According to the Telegraph, among those who will vote against will be Owen Paterson, the Environment Secretary, and David Jones, the Welsh Secretary, Philip Hammond, the Defence Secretary, who will either vote against or abstain; Iain Duncan Smith is expected to abstain. At least half of the Tories’ 12-man whips’ office, on whom Cameron relies to enforce party discipline, will also vote against as will senior Tories like Sir Malcolm Rifkind, Liam Fox and Andrew Tyrie, chairman of the Commons Treasury Committee. A good number of junior ministers will also vote against. The fact that this will be on a free vote can provide no comfort for Mr Cameron. Downing Street has made it plain that it regards this as an issue of confidence; and bullying messages have been put about implying that those who vote against the bill can forget any advancement in their political careers.

The letter from the Tory chairmen is too long (Cameron probably won’t even look at it, he’s so arrogant), but it’s worth reading, all the same. I quote simply two paragraphs:

“According to another ComRes poll in February 2012, 70 per cent of British adults agreed that ‘marriage should continue to be defined as a life-long exclusive commitment between a man and a woman’.

“To dismiss these strongly held views as those of an extremist minority, or a minority at all, would be wrong, as would the assumption that this is an issue which will swiftly be forgotten and abandoned by those who have made their feelings clear. We feel it would also be wrong to assume that the passage of time will remove opposition to same sex marriage and the advocacy of traditional conservatism. The largest faith groups, the Church of England, the Roman Catholic Church and Islam ,are strongly opposed to same sex marriage in common with most practiced faiths in Britain. Equally, we are sure you will agree that the Conservative Party needs to do much more to attract ethnic minority voters to the Conservative cause. It is predicted that by 2030, 25 per cent of voters will be of ethnic minority background, most of whom oppose same sex marriage.”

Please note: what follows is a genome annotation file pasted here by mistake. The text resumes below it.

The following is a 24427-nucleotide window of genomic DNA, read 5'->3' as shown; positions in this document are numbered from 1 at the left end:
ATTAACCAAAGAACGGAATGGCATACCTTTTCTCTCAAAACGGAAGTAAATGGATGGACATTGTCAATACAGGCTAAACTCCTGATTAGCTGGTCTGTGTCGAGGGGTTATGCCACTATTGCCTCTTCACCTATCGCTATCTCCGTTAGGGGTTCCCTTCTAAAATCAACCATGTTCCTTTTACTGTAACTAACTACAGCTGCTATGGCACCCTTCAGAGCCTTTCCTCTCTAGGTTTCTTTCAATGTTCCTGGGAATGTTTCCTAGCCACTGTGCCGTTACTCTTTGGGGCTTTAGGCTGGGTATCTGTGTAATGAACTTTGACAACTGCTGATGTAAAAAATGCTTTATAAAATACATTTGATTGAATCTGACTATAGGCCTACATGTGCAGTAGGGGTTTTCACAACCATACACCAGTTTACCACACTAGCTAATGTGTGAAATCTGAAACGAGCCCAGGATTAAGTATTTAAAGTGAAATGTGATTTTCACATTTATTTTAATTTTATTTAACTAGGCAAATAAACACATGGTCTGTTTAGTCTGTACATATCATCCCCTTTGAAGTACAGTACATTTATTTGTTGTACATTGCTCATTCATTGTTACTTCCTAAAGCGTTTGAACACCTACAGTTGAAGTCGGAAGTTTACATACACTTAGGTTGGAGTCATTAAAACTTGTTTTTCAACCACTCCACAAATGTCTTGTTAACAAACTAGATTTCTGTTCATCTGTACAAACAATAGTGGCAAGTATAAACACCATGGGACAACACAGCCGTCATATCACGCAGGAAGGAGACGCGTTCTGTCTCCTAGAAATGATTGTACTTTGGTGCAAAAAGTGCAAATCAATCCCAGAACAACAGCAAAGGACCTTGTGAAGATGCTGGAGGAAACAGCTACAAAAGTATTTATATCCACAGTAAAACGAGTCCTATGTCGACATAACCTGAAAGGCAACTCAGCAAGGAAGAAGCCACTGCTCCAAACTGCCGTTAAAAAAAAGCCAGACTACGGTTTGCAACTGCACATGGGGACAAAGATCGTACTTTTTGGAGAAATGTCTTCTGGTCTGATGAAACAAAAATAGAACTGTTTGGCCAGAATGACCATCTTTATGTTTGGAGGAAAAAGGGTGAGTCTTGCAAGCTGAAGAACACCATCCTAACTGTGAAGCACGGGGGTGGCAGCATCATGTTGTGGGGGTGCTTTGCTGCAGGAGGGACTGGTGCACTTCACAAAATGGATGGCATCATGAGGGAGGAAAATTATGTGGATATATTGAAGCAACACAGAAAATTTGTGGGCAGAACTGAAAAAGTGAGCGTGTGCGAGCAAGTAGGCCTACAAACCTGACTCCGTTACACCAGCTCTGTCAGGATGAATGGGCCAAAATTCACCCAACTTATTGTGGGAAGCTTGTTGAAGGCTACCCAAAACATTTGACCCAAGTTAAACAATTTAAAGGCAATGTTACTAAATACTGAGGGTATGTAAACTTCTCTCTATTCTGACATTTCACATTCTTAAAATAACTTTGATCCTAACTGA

That final point really does show how out of touch Cameron has become. He has just had the bright idea, it seems (on top of his renegotiation with the EU, etc etc) of trying to make the Tory party more attractive to black and Asian voters. And he forces through this vote on gay marriage? Is he totally out of touch with reality? But why do I even ask the question?

  • Jonathan

    It’s a good point.

    In our time, at least, social conservatism appears to be waning – across a range of issues.

    You’re right to point out that they may well gain strength at some point in the future.

  • Frank

    I agree that abortion is an on-going issue and should have more focus. It’s just that at the moment there is an opprotunity to re-awaken the idea of marriage and what a good idea it is and has consistently been proven to be. As SPUC says “unborn children are safest in marriage” which tells it’s own story. .

  • Jonathan

    I haven’t phrased myself well. I don’t question for a second the great work that is extended to people of all beliefs – and none – by Catholics.

    The thing that we seem not to do is to defend/ argue for/ support… the rights, wellbeing (in their own terms – not ours), and freedoms (in their own terms, not ours) of people with different points of view, different beliefs.  

    We expect it for ourselves, but don’t want it for others.